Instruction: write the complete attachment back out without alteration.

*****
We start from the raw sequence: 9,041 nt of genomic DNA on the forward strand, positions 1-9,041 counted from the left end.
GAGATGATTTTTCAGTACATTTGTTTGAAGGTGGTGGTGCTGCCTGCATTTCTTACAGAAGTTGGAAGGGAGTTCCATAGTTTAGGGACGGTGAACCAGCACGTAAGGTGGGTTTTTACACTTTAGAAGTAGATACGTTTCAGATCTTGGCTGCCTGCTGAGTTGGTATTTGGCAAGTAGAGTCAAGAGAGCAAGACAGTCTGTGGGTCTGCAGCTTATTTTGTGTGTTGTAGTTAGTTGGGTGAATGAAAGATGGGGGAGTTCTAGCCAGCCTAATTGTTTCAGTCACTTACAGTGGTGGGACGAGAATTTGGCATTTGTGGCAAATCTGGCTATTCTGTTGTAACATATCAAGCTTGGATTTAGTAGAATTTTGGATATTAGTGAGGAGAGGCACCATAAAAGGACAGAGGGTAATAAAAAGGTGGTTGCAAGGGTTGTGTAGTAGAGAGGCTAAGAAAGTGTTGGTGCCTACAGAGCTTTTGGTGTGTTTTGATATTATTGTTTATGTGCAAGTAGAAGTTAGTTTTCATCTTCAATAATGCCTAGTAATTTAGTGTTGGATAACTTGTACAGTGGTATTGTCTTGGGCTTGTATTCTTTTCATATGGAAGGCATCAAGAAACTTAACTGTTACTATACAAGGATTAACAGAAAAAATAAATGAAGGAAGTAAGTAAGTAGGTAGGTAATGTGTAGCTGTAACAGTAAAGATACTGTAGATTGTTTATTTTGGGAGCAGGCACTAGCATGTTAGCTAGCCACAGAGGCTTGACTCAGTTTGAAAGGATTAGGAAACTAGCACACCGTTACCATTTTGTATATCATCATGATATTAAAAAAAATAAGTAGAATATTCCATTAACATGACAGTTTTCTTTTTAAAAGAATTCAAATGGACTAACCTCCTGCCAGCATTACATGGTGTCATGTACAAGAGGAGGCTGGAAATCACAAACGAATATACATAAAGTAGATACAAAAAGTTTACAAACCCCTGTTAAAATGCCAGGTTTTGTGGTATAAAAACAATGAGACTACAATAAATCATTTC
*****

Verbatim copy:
We start from the raw sequence: 9,041 nt of genomic DNA on the forward strand, positions 1-9,041 counted from the left end.
GAGATGATTTTTCAGTACATTTGTTTGAAGGTGGTGGTGCTGCCTGCATTTCTTACAGAAGTTGGAAGGGAGTTCCATAGTTTAGGGACGGTGAACCAGCACGTAAGGTGGGTTTTTACACTTTAGAAGTAGATACGTTTCAGATCTTGGCTGCCTGCTGAGTTGGTATTTGGCAAGTAGAGTCAAGAGAGCAAGACAGTCTGTGGGTCTGCAGCTTATTTTGTGTGTTGTAGTTAGTTGGGTGAATGAAAGATGGGGGAGTTCTAGCCAGCCTAATTGTTTCAGTCACTTACAGTGGTGGGACGAGAATTTGGCATTTGTGGCAAATCTGGCTATTCTGTTGTAACATATCAAGCTTGGATTTAGTAGAATTTTGGATATTAGTGAGGAGAGGCACCATAAAAGGACAGAGGGTAATAAAAAGGTGGTTGCAAGGGTTGTGTAGTAGAGAGGCTAAGAAAGTGTTGGTGCCTACAGAGCTTTTGGTGTGTTTTGATATTATTGTTTATGTGCAAGTAGAAGTTAGTTTTCATCTTCAATAATGCCTAGTAATTTAGTGTTGGATAACTTGTACAGTGGTATTGTCTTGGGCTTGTATTCTTTTCATATGGAAGGCATCAAGAAACTTAACTGTTACTATACAAGGATTAACAGAAAAAATAAATGAAGGAAGTAAGTAAGTAGGTAGGTAATGTGTAGCTGTAACAGTAAAGATACTGTAGATTGTTTATTTTGGGAGCAGGCACTAGCATGTTAGCTAGCCACAGAGGCTTGACTCAGTTTGAAAGGATTAGGAAACTAGCACACCGTTACCATTTTGTATATCATCATGATATTAAAAAAAATAAGTAGAATATTCCATTAACATGACAGTTTTCTTTTTAAAAGAATTCAAATGGACTAACCTCCTGCCAGCATTACATGGTGTCATGTACAAGAGGAGGCTGGAAATCACAAACGAATATACATAAAGTAGATACAAAAAGTTTACAAACCCCTGTTAAAATGCCAGGTTTTGTGGTATAAAAACAATGAGACTACAATAAATCATTTC